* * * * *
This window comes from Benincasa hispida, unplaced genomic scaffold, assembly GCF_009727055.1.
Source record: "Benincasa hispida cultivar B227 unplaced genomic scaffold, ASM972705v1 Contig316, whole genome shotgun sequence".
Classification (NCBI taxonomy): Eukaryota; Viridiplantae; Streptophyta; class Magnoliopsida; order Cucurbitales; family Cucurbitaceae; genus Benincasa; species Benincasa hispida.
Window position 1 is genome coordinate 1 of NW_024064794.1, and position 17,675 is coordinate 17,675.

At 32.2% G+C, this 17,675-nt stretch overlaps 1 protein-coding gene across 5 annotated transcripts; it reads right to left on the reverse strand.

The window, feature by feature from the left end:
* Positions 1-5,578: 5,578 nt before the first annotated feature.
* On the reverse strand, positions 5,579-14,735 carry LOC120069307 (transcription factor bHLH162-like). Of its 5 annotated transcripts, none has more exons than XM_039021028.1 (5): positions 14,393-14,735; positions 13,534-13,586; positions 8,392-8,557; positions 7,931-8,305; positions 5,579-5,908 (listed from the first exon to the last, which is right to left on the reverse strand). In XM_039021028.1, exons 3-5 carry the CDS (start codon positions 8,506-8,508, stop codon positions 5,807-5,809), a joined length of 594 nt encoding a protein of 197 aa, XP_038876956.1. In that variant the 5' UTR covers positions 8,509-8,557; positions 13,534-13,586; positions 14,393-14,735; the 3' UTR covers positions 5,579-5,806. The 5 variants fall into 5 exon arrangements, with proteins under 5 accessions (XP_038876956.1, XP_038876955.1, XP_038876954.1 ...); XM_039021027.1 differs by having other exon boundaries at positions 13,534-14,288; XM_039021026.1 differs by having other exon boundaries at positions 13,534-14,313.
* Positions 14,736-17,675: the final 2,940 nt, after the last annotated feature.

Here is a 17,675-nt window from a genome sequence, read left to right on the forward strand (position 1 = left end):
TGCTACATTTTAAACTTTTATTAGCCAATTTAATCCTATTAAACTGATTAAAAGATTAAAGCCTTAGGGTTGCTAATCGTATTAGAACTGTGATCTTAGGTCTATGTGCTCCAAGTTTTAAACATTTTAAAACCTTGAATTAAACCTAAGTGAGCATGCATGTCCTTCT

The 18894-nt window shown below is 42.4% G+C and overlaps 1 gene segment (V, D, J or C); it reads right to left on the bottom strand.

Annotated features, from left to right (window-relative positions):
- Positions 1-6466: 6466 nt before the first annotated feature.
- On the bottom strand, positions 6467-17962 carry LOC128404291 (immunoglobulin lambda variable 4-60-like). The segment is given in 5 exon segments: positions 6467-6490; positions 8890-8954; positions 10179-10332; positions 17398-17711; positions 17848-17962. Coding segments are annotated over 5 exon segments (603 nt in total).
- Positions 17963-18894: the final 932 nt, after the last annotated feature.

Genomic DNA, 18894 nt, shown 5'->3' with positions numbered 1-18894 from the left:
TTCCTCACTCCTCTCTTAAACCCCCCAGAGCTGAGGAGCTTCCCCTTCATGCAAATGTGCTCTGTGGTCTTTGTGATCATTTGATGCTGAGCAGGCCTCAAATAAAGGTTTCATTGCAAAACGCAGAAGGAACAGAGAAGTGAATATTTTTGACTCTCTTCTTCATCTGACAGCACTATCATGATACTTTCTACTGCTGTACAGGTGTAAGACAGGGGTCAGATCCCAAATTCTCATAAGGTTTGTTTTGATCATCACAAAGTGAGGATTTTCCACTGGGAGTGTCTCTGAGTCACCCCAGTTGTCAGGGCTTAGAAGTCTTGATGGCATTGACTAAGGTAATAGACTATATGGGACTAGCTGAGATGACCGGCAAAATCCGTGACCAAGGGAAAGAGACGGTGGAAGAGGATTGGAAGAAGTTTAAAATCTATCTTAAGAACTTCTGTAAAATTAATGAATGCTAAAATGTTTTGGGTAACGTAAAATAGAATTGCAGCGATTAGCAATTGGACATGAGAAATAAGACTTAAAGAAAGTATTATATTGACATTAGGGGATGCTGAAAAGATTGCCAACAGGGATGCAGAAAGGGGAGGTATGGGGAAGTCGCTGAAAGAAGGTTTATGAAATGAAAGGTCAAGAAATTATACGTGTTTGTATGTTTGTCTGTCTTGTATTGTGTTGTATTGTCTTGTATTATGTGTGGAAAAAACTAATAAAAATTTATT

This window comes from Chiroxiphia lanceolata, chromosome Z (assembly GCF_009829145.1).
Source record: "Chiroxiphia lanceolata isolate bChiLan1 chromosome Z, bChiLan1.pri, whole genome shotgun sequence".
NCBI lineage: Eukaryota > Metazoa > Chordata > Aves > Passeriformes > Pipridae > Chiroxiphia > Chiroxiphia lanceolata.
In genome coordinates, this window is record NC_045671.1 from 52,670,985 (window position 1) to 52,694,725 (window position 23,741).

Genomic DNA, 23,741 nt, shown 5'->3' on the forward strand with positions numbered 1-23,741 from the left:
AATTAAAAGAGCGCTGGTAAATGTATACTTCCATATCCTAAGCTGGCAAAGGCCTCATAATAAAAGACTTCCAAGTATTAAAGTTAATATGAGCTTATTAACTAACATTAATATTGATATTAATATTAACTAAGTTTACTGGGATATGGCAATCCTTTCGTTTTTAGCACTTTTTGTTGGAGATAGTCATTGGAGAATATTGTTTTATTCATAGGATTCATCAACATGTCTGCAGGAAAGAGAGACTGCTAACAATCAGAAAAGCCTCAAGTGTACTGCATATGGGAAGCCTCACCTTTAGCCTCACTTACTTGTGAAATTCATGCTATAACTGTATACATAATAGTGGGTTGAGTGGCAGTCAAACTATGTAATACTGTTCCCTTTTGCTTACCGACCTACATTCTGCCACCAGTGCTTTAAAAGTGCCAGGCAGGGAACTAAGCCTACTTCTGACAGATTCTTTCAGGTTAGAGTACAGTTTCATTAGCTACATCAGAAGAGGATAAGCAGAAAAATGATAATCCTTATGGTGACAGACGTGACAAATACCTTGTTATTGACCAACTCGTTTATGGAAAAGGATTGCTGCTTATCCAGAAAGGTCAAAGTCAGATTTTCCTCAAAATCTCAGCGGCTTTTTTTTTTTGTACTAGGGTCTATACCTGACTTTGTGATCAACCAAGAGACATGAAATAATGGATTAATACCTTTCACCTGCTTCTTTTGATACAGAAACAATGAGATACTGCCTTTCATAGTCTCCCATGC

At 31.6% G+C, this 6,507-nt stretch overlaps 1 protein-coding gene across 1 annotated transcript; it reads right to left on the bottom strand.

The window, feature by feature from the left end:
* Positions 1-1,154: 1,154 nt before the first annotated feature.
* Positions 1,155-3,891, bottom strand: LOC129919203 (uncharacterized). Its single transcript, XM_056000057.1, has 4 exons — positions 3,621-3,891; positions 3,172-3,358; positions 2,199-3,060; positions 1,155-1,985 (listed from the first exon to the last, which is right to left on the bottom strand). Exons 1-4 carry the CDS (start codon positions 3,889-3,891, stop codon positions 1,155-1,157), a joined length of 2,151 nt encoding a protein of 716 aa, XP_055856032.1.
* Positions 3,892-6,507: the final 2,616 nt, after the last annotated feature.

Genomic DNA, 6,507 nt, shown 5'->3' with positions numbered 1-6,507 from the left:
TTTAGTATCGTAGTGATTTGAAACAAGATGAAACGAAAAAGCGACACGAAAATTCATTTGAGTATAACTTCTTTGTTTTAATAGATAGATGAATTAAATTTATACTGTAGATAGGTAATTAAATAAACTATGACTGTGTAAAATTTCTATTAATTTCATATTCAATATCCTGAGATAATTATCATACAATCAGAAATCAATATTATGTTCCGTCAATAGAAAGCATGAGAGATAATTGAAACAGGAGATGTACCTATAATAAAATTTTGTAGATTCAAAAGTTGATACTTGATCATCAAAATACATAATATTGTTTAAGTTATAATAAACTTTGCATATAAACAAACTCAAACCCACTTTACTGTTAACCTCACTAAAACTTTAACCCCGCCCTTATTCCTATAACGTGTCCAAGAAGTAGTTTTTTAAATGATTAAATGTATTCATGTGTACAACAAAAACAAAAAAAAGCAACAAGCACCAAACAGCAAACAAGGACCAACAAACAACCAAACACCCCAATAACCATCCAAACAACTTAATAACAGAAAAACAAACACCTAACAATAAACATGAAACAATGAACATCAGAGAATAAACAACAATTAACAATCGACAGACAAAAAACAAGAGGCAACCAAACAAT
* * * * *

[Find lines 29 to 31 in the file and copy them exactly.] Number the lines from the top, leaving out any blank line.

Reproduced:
* Positions 3,892-6,507: the final 2,616 nt, after the last annotated feature.

Genomic DNA, 6,507 nt, shown 5'->3' with positions numbered 1-6,507 from the left:
TTTAGTATCGTAGTGATTTGAAACAAGATGAAACGAAAAAGCGACACGAAAATTCATTTGAGTATAACTTCTTTGTTTTAATAGATAGATGAATTAAATTTATACTGTAGATAGGTAATTAAATAAACTATGACTGTGTAAAATTTCTATTAATTTCATATTCAATATCCTGAGATAATTATCATACAATCAGAAATCAATATTATGTTCCGTCAATAGAAAGCATGAGAGATAATTGAAACAGGAGATGTACCTATAATAAAATTTTGTAGATTCAAAAGTTGATACTTGATCATCAAAATACATAATATTGTTTAAGTTATAATAAACTTTGCATATAAACAAACTCAAACCCACTTTACTGTTAACCTCACTAAAACTTTAACCCCGCCCTTATTCCTATAACGTGTCCAAGAAGTAGTTTTTTAAATGATTAAATGTATTCATGTGTACAACAAAAACAAAAAAAAGCAACAAGCACCAAACAGCAAACAAGGACCAACAAACAACCAAACACCCCAATAACCATCCAAACAACTTAATAACAGAAAAACAAACACCTAACAATAAACATGAAACAATGAACATCAGAGAATAAACAACAATTAACAATCGACAGACAAAAAACAAGAGGCAACCAAACAAT